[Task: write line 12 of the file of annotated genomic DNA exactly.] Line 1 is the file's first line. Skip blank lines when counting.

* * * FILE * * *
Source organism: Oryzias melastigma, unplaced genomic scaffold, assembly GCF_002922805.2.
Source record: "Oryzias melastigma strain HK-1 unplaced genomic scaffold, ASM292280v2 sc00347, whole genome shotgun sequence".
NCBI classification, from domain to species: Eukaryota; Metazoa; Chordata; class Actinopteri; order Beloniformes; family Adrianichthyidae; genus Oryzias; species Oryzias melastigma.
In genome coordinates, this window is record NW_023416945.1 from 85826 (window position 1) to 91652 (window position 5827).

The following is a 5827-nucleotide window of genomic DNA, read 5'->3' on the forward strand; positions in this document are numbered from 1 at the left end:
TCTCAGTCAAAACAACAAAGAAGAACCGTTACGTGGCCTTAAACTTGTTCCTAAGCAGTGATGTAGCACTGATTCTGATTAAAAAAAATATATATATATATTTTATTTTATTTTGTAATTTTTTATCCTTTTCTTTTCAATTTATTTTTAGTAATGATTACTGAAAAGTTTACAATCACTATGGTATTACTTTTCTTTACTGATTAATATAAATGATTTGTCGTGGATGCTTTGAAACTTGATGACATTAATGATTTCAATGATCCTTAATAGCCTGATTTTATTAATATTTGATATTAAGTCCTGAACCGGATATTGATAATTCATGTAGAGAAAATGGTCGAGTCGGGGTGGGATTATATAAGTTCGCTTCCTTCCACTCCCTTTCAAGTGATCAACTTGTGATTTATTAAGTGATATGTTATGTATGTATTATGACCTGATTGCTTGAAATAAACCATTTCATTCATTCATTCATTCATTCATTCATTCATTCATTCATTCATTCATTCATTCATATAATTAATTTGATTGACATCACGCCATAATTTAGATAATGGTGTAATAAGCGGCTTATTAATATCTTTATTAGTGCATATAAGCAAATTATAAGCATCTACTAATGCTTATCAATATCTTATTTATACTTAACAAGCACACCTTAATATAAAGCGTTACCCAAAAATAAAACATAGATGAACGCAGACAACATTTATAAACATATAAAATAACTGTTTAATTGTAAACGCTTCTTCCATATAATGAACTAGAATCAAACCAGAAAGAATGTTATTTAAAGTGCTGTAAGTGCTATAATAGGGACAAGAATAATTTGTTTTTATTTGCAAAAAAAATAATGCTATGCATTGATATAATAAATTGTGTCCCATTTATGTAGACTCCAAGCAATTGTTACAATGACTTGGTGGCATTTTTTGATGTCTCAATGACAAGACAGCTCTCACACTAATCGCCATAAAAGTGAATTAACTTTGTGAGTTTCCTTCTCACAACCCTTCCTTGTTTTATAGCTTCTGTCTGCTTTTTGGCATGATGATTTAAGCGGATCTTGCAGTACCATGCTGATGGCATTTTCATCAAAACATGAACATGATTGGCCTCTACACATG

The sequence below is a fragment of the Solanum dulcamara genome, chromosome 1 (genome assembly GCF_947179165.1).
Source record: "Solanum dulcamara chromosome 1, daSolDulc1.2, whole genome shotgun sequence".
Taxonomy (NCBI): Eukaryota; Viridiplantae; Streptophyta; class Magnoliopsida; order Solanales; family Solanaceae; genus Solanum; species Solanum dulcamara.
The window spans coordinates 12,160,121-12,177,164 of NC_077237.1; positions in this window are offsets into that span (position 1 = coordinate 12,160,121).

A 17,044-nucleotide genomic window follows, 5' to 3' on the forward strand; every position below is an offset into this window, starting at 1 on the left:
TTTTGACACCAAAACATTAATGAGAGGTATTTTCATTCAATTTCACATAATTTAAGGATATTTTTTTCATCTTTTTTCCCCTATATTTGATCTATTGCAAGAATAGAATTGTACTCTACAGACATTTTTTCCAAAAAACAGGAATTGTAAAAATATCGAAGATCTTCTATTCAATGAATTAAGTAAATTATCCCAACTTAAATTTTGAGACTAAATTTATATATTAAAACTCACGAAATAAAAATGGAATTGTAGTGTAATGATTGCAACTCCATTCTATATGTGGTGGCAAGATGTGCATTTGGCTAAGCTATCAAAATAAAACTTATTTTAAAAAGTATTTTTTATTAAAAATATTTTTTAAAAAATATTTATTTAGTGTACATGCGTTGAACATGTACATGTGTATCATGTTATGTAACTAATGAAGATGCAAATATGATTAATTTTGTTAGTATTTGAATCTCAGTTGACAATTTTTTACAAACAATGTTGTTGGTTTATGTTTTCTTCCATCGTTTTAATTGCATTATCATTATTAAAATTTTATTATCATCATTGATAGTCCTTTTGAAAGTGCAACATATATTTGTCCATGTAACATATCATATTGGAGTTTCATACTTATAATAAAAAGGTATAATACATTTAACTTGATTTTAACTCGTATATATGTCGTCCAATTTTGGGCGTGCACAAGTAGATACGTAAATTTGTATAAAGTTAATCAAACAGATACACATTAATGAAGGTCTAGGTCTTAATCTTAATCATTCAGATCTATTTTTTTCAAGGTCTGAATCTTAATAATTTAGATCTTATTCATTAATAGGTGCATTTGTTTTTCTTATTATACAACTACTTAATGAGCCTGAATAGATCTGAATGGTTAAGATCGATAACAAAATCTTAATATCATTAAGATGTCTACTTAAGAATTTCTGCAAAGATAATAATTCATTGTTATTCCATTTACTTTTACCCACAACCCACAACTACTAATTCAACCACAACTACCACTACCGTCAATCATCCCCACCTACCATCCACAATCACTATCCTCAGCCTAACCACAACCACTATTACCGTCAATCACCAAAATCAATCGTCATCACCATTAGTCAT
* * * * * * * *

TTTTGACACCAAAACATTAATGAGAGGTATTTTCATTCAATTTCACATAATTTAAGGATATTTTTTTCATCTTTTTTCCCCTATATTTGATCTATTGCAAGAATAGAATTGTACTCTACAGACATTTTTTCCAAAAAACAGGAATTGTAAAAATATCGAAGATCTTCTATTCAATGAATTAAGTAAATTATCCCAACTTAAATTTTGAGACTAAATTTATATATTAAAACTCACGAAATAAAAATGGAATTGTAGTGTAATGATTGCAACTCCATTCTATATGTGGTGGCAAGATGTGCATTTGGCTAAGCTATCAAAATAAAACTTATTTTAAAAAGTATTTTTTATTAAAAATATTTTTTAAAAAATATTTATTTAGTGTACATGCGTTGAACATGTACATGTGTATCATGTTATGTAACTAATGAAGATGCAAATATGATTAATTTTGTTAGTATTTGAATCTCAGTTGACAATTTTTTACAAACAATGTTGTTGGTTTATGTTTTCTTCCATCGTTTTAATTGCATTATCATTATTAAAATTTTATTATCATCATTGATAGTCCTTTTGAAAGTGCAACATATATTTGTCCATGTAACATATCATATTGGAGTTTCATACTTATAATAAAAAGGTATAATACATTTAACTTGATTTTAACTCGTATATATGTCGTCCAATTTTGGGCGTGCACAAGTAGATACGTAAATTTGTATAAAGTTAATCAAACAGATACACATTAATGAAGGTCTAGGTCTTAATCTTAATCATTCAGATCTATTTTTTTCAAGGTCTGAATCTTAATAATTTAGATCTTATTCATTAATAGGTGCATTTGTTTTTCTTATTATACAACTACTTAATGAGCCTGAATAGATCTGAATGGTTAAGATCGATAACAAAATCTTAATATCATTAAGATGTCTACTTAAGAATTTCTGCAAAGATAATAATTCATTGTTATTCCATTTACTTTTACCCACAACCCACAACTACTAATTCAACCACAACTACCACTACCGTCAATCATCCCCACCTACCATCCACAATCACTATCCTCAGCCTAACCACAACCACTATTACCGTCAATCACCAAAATCAATCGTCATCACCATTAGTCAT